...

The two important new papers are by Dittrich et al and by Bianchi Ding.

Bianchi Ding seems to pretty much take care of the Regge limit of LQG. Could it maybe replace the Magliaro Perini "Emergence of gravity" 1108.2258 that we have here? Let's not do that. Let's include ALL these papers for the time being and then maybe edit the list down later.

Dittrich et al pursues the ideas of coarse-graining and numerical analysis---basically understanding how to do extensive lattice computations with spin nets and foams.

http://arxiv.org/abs/1109.4927" [Broken]

It is a beautiful paper: thoughtful and lucid, and at the same time driving forward. Or so I think anyway---just a bystander's impression.

First let's look at Bianchi Ding http://arxiv.org/abs/1109.6538" [Broken]

"Our main result is the following. We consider the limit, introduced in [13] and discussed in [9, 10], where the Barbero-Immirzi parameter is taken to zero γ → 0, and the spin of the boundary state is taken to infinity j → ∞, keeping the size of the quantum geometry A ∼ γj finite and fixed. This limit corresponds to neglecting Planck scale discreteness and twisting effects, at large finite distances. In this limit, the two-point function we obtain exactly matches the one obtained from Lorentzian Regge calculus [38]. We therefore extend to Lorentzian signature the results of [13]."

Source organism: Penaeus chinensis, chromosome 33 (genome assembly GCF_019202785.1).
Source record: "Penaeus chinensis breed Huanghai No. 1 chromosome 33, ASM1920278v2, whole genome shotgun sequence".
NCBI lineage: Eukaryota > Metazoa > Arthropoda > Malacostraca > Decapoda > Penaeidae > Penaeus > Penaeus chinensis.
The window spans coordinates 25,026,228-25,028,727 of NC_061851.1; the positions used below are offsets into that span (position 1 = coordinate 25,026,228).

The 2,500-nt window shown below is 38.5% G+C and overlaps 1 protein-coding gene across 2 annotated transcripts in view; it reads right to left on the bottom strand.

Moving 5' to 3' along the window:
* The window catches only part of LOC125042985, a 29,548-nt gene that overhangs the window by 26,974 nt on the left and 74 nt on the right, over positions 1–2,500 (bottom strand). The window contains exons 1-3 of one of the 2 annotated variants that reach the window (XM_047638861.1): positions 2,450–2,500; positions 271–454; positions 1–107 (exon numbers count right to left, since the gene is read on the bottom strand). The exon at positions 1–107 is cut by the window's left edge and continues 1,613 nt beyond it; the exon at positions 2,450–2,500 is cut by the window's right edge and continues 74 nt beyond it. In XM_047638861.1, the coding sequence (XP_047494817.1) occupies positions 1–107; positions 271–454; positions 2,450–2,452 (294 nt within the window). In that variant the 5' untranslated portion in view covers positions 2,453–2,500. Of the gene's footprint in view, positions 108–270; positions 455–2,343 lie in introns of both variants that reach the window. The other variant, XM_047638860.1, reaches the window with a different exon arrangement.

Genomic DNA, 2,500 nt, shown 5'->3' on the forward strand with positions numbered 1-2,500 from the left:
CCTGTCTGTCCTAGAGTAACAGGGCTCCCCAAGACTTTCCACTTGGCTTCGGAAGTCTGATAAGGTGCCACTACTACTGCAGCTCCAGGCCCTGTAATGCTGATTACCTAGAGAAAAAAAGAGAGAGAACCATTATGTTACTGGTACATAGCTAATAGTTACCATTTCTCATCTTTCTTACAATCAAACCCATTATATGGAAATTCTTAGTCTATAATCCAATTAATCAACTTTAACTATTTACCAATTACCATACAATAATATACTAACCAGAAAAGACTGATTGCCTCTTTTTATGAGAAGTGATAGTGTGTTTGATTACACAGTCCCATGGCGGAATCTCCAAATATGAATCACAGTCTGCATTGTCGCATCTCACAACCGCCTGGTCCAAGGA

Reference [13] is a 2009 paper by Bianchi Magliaro Perini.

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- #93

marcus

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For the moment I'm finding it hard to cover the current LQG status in a concise compact way. Given the potential importance of the September paper by Eugenio Bianchi and You Ding, I want to add it to our short list of papers. We may be able to edit the list down later but at present I do not see how.